As Americans, they had also been encouraged to be extraverted, to express themselves, and to believe that quietness, introversion, was often viewed negatively and called shyness – which can then sometimes turn into awkwardness as the introverted child experiences that their reluctance, even cluelessness, as to how to engage in boisterous self-expression – is viewed as a problem. This then can sometimes result in the child internalizing this sense of not belonging and being “odd,” and can lead to alienation, even depression, anxiety, and anger problems. I shared with them that introversion is not a problem, merely a way of processing awareness, and a very valuable way indeed, leading to the capacity for insight unavailable to the strongly extraverted person. I could see the notably introverted students taking particular notice of this, warming up to the course even more.
What is not being taught in our schools is that proper management of our thoughts and emotions requires the application of the fourth function, intuition, the silent intelligence of awareness, the mental function that also gives rise to insight, creativity, and spiritual experience, and that like introversion, the whole notion of intuition is generally discouraged as suspect in our society. Also neglected in our education is HOW to achieve the quiet presence necessary to access the intuitive dimension through directing awareness into sensation – into what is being seen, heard, and felt physically at increasingly subtle levels. What is not being taught and valued is the skill of quiet, focused self-inquiry necessary for us to recognize the dimension of awareness and the insights that arise within it. These are skills of mind that are taught through meditation and mindfulness, learned when we are instructed in sitting quietly, relaxed, yet alert, focusing into the subtle sensations of our own breathing and the body sitting, noticing that as we focus into these subtle sensations, a profound sense of presence and of being the intelligent watcher of the sensations, thoughts and emotions occurs. Our educational system teaches none of this.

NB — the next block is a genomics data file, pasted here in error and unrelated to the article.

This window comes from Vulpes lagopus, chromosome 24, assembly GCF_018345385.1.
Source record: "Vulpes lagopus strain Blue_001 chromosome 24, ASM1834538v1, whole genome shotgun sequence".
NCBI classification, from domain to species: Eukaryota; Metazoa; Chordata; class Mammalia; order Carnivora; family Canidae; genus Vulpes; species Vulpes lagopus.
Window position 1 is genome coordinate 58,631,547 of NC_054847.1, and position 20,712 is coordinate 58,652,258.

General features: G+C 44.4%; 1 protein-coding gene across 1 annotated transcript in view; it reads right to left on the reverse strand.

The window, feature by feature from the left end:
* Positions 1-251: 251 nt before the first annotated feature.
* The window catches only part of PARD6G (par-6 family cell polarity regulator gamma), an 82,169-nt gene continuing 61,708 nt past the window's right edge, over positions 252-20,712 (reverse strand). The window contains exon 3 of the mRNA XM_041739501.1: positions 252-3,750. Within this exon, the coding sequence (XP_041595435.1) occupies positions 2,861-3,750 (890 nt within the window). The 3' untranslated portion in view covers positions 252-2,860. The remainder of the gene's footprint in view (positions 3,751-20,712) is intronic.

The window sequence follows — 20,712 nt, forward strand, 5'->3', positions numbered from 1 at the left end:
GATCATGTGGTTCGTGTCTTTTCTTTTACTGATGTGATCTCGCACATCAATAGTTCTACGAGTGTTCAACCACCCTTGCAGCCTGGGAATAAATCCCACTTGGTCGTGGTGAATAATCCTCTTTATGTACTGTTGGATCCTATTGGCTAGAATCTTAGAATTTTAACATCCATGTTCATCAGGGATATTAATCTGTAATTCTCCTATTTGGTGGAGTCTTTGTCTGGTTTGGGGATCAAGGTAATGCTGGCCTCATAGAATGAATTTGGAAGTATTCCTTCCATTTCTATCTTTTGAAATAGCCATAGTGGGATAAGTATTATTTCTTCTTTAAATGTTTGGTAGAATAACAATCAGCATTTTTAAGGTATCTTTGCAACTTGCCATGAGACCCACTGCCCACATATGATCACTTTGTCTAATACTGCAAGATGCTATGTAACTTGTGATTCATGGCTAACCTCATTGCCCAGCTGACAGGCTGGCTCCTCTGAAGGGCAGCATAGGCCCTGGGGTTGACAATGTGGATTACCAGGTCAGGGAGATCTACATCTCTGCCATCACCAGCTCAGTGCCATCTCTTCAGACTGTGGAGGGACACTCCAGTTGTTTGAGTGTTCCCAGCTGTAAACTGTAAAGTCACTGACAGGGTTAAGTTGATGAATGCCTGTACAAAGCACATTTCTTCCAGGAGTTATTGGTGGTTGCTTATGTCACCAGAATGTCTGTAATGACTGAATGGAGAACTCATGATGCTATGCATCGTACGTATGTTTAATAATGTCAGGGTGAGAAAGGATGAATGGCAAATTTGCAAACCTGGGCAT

With these skills we can thus gradually begin to sense our true identity exists in the silent witnessing awareness of our thoughts, emotions, and sensations rather than our being the thoughts, emotions, and sensations as our culture implies to us. We begin to have the insight that we are awareness that has a human mind and body, and that thoughts and emotions are faculties, not our identity any more than is our body. We can begin to realize that silent awareness is the source of insight, intelligence and creativity that can then be brought into the world through our thoughts (words), emotions and actions. What is not being taught is even the existence of the intuitive dimension of mind that is the source of mental health and skill with mind and actions in the world. What is not being taught is how to train the mind, along with the body, so as to be a healthy and complete human being.